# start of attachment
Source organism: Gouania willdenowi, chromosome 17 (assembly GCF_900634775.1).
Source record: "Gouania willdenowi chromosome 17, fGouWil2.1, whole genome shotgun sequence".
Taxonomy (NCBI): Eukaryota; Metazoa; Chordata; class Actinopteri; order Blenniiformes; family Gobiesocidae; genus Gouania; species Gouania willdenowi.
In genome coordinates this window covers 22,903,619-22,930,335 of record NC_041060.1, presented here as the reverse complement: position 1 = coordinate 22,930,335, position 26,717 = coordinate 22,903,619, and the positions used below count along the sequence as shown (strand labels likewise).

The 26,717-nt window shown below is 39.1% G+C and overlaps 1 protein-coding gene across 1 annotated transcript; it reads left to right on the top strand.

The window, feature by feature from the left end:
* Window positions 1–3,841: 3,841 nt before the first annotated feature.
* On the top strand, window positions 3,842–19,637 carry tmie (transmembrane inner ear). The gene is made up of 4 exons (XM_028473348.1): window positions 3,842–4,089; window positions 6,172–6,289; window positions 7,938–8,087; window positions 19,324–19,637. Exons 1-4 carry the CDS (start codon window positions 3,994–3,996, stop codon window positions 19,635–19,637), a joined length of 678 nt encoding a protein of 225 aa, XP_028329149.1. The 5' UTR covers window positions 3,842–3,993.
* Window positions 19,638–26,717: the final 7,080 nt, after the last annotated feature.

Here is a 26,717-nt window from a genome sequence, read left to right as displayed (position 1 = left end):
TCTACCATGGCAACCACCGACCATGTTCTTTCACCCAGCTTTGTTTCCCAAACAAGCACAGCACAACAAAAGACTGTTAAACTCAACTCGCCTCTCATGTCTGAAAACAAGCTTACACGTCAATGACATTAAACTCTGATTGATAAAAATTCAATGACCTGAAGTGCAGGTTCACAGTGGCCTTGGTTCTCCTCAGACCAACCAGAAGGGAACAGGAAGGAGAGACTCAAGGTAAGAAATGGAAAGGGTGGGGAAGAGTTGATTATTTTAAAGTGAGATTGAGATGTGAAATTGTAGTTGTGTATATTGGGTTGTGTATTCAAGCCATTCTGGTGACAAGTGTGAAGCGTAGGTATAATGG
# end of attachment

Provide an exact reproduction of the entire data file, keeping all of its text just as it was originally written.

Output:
Source organism: Gouania willdenowi, chromosome 17 (assembly GCF_900634775.1).
Source record: "Gouania willdenowi chromosome 17, fGouWil2.1, whole genome shotgun sequence".
Taxonomy (NCBI): Eukaryota; Metazoa; Chordata; class Actinopteri; order Blenniiformes; family Gobiesocidae; genus Gouania; species Gouania willdenowi.
In genome coordinates this window covers 22,903,619-22,930,335 of record NC_041060.1, presented here as the reverse complement: position 1 = coordinate 22,930,335, position 26,717 = coordinate 22,903,619, and the positions used below count along the sequence as shown (strand labels likewise).

The 26,717-nt window shown below is 39.1% G+C and overlaps 1 protein-coding gene across 1 annotated transcript; it reads left to right on the top strand.

The window, feature by feature from the left end:
* Window positions 1–3,841: 3,841 nt before the first annotated feature.
* On the top strand, window positions 3,842–19,637 carry tmie (transmembrane inner ear). The gene is made up of 4 exons (XM_028473348.1): window positions 3,842–4,089; window positions 6,172–6,289; window positions 7,938–8,087; window positions 19,324–19,637. Exons 1-4 carry the CDS (start codon window positions 3,994–3,996, stop codon window positions 19,635–19,637), a joined length of 678 nt encoding a protein of 225 aa, XP_028329149.1. The 5' UTR covers window positions 3,842–3,993.
* Window positions 19,638–26,717: the final 7,080 nt, after the last annotated feature.

Here is a 26,717-nt window from a genome sequence, read left to right as displayed (position 1 = left end):
TCTACCATGGCAACCACCGACCATGTTCTTTCACCCAGCTTTGTTTCCCAAACAAGCACAGCACAACAAAAGACTGTTAAACTCAACTCGCCTCTCATGTCTGAAAACAAGCTTACACGTCAATGACATTAAACTCTGATTGATAAAAATTCAATGACCTGAAGTGCAGGTTCACAGTGGCCTTGGTTCTCCTCAGACCAACCAGAAGGGAACAGGAAGGAGAGACTCAAGGTAAGAAATGGAAAGGGTGGGGAAGAGTTGATTATTTTAAAGTGAGATTGAGATGTGAAATTGTAGTTGTGTATATTGGGTTGTGTATTCAAGCCATTCTGGTGACAAGTGTGAAGCGTAGGTATAATGG